London Olympics: UK surprised over India’s silence on Dow

Zeenews Sports Bureau

London/Bhopal: The row over Dow Chemical`s sponsorship of London Olympics escalated with the commissioner of an ethics watchdog resigning over its links to the 1984 Bhopal gas disaster even as UK politicians expressed surprise over India’s silence on the issue.

An enraged Meredith Alexander said she is quitting as Sustainability Commissioner to the 2012 London Olympics to bring attention to the "toxic legacy" of Bhopal. India is strongly opposed to Dow`s involvement with the Games due to start in July but has yet not taken firm decisions to express the nation’s anguish over the worst industrial tragedy in the world.

In her statement in London, Alexander said, "I don`t want to be party to a defence of Dow Chemicals, the company responsible for one of the worst corporate human rights violations in my generation. It is appalling that 27 years on, the site has still not been cleaned up and thousands upon thousands of people are still suffering."

"I believe people should be free to enjoy London 2012 without this toxic legacy on their conscience," she added. Alexander is one of the 13 commissioners in the body monitoring the London Olympics and it is an unpaid position.

After Alexander`s resignation, senior Labour party figures such as Keith Vaz and Tessa Jowell (shadow Olympics minister) have also called for an audit of the process by which Dow Chemical was awarded the sponsorship.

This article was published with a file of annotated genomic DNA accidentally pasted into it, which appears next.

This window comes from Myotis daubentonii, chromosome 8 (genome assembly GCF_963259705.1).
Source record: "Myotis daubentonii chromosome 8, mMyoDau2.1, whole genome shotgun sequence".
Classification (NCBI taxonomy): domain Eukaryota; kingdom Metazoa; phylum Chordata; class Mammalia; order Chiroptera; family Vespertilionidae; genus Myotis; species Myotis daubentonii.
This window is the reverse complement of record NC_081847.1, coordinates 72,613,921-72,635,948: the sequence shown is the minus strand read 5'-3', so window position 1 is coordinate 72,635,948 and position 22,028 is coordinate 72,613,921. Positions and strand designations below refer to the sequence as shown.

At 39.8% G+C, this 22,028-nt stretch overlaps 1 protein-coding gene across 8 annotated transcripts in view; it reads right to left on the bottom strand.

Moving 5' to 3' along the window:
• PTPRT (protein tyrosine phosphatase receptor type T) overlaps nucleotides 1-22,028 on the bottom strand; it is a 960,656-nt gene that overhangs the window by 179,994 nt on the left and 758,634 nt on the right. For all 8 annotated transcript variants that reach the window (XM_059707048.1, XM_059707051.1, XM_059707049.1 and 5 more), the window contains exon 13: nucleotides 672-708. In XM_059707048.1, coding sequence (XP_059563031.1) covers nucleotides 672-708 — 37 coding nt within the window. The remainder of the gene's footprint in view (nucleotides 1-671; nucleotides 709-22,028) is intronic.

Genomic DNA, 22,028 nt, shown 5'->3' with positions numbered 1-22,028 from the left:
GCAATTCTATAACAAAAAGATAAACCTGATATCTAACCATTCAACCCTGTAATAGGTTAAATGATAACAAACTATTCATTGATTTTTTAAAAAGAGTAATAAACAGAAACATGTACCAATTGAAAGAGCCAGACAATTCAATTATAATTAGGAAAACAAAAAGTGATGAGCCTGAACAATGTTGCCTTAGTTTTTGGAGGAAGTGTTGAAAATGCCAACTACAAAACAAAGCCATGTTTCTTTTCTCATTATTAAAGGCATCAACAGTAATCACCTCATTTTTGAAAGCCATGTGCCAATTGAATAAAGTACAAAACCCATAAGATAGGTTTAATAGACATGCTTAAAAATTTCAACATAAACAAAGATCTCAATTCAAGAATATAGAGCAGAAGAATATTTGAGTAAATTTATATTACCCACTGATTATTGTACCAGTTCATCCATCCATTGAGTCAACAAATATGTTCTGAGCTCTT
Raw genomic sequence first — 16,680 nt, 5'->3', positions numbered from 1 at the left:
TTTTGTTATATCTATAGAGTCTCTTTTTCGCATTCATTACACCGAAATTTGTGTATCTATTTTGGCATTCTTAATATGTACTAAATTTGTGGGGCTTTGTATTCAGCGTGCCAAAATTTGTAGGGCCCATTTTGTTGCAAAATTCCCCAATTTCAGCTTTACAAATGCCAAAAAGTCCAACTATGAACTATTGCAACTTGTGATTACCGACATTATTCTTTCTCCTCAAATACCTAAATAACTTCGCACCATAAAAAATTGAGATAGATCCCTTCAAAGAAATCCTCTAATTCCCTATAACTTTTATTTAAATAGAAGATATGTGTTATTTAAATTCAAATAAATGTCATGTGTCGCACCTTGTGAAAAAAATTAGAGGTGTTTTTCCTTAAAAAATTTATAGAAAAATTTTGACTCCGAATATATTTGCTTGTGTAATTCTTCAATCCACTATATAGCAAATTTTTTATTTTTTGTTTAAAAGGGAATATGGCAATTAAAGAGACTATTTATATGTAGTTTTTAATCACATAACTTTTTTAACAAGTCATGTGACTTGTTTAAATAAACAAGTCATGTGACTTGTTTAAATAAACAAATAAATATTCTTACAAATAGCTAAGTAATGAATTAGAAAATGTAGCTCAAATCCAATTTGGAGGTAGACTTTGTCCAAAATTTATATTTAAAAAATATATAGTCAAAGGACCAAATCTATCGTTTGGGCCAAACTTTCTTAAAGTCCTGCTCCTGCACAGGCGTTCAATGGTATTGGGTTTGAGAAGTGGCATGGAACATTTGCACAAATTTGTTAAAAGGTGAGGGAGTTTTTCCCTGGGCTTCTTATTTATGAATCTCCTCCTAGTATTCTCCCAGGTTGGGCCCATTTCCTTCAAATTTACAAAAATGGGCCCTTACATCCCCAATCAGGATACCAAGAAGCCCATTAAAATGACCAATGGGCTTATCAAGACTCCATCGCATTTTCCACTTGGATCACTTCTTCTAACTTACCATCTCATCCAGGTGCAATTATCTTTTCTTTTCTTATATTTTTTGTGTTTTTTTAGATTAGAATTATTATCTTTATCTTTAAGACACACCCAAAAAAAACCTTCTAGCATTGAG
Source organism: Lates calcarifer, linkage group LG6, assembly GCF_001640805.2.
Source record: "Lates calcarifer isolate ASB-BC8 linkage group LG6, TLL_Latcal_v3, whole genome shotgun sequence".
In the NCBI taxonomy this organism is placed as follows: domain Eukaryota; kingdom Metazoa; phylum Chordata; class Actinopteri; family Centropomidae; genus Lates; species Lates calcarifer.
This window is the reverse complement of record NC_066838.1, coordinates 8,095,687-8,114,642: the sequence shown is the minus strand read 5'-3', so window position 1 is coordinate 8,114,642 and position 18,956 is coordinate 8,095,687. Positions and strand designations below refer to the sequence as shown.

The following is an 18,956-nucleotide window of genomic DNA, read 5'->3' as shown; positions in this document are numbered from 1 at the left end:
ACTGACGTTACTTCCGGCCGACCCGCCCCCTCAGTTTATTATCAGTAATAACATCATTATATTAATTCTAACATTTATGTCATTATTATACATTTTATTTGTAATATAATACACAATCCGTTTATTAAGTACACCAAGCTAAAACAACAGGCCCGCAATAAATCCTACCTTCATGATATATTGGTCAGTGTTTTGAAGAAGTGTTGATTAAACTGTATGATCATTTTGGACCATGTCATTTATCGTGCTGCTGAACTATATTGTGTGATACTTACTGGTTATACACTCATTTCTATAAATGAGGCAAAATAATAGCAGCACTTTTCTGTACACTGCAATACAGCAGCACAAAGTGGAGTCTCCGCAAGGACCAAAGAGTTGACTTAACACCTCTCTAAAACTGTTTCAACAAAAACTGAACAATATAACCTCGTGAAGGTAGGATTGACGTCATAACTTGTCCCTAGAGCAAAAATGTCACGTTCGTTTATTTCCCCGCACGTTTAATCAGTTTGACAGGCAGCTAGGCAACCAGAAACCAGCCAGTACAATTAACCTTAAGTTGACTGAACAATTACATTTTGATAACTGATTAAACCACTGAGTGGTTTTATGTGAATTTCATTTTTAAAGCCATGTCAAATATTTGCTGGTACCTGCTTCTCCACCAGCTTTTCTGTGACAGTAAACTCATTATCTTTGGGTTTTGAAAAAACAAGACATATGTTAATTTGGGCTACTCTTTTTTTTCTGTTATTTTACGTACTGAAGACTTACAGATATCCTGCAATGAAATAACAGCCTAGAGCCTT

Keith Vaz said: "Meredith Alexander`s resignation was brave and principled. It is completely unacceptable that a supposedly sustainable Olympic Games is taking sponsorship from a company with as appalling a human rights and environmental record as Dow`s".

He added: "I hope LOCOG and the Commission for a Sustainable London 2012 will now see that it is untenable for Dow`s sponsorship to continue. The fact Ms Alexander felt it necessary to resign has brought the Commission`s credibility into question. It will remain so as long as Dow remains a sponsor of London 2012."

Jowell said: "I have called today for an audit of the steps taken that led the Commission for a Sustainable London 2012 to recommend to LOCOG that Dow Chemicals’ sponsorship of the wrap was consistent with the high sustainability aims that we set for 2012".

She added: "We also need to understand what the role of other Commissioners was in the process which reached that conclusion. We need a solution not a row.”

"Dow Chemicals need to understand the seriousness with which people take the continuing situation in Bhopal following the tragic disaster in 1984. I will do everything I can to make sure this issue does not overshadow the Games. There is still time for a solution to be found."

Meanwhile, reacting to Alexander`s resignation, organisers of the London 2012 Olympics said there were no plans to drop Dow Chemical as the sponsor of the wrap around the main stadium.

London 2012 chief executive, Paul Deighton, insisted that after Alexander`s resignation, it would not reconsider the decision to award the contract to Dow, which also has a 100 million pounds deal with the International Olympic Committee.

Dow is now the parent company of Union Carbide, whose pesticide plant leaked gas into Bhopal in 1984, killing tens of thousands of people.